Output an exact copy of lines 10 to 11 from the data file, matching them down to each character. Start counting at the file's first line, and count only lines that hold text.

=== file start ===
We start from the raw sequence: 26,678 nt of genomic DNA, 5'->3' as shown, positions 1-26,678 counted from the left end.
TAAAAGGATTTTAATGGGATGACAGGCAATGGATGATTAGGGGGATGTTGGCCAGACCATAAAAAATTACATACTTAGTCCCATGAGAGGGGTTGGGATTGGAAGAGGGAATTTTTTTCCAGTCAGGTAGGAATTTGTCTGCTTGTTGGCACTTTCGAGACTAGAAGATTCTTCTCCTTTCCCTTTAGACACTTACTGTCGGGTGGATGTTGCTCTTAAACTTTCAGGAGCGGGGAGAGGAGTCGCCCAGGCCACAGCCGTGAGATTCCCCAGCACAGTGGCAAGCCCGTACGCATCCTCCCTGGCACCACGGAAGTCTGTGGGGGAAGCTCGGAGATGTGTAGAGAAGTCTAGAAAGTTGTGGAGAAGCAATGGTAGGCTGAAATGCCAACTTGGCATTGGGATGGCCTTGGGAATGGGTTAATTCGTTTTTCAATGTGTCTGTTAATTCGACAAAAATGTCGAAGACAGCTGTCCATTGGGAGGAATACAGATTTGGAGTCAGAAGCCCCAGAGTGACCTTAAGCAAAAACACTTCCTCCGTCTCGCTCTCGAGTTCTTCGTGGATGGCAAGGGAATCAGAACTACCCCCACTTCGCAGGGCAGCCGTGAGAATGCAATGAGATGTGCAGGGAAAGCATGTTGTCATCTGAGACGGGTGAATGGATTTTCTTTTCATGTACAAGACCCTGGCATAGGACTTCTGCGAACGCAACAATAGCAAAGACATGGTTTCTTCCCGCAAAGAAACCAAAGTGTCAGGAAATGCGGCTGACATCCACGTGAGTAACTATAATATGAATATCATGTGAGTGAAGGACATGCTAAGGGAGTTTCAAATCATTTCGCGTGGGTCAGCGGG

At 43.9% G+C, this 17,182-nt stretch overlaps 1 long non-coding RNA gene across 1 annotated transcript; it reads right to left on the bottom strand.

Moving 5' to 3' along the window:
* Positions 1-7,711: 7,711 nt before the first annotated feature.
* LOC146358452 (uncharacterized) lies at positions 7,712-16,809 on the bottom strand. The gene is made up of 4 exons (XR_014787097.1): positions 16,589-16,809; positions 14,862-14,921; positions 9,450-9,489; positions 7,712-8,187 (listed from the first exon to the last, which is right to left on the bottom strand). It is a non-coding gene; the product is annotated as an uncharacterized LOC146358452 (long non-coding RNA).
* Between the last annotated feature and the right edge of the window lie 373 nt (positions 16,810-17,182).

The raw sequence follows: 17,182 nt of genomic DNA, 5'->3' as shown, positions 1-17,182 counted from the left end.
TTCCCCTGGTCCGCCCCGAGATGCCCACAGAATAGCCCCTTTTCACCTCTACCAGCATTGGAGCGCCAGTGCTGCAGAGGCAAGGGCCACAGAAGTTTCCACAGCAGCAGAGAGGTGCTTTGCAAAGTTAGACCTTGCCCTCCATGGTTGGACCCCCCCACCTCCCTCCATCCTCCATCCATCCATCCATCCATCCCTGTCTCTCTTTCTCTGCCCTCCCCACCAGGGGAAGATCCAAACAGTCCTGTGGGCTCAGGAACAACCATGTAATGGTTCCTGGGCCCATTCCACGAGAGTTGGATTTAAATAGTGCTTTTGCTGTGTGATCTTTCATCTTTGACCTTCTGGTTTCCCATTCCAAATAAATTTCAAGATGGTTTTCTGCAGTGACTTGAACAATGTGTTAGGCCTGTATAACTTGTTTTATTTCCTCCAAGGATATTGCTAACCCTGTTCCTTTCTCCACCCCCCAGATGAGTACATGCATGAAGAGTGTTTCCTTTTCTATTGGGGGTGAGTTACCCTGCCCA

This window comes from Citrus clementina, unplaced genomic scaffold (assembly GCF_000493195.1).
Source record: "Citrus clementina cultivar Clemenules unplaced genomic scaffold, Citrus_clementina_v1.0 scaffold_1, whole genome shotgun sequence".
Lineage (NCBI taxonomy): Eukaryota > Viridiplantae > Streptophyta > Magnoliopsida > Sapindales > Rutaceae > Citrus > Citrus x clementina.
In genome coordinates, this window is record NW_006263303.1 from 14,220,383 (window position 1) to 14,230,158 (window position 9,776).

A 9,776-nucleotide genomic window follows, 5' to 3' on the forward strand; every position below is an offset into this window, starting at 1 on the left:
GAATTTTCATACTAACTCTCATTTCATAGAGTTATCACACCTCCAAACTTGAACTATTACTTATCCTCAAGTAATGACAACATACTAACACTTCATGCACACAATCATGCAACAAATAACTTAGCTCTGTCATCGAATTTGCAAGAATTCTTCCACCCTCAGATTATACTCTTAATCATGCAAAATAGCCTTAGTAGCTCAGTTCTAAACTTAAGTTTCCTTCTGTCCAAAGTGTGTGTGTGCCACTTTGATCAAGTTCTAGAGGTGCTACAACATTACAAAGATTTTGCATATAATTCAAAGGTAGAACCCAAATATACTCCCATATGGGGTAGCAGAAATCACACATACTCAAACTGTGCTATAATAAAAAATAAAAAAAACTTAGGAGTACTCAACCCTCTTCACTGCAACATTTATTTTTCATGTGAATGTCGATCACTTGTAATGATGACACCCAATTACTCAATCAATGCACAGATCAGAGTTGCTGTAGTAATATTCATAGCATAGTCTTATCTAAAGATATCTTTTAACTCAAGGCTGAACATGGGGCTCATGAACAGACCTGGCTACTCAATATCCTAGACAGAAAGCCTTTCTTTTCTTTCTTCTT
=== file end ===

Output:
This window comes from Citrus clementina, unplaced genomic scaffold (assembly GCF_000493195.1).
Source record: "Citrus clementina cultivar Clemenules unplaced genomic scaffold, Citrus_clementina_v1.0 scaffold_1, whole genome shotgun sequence".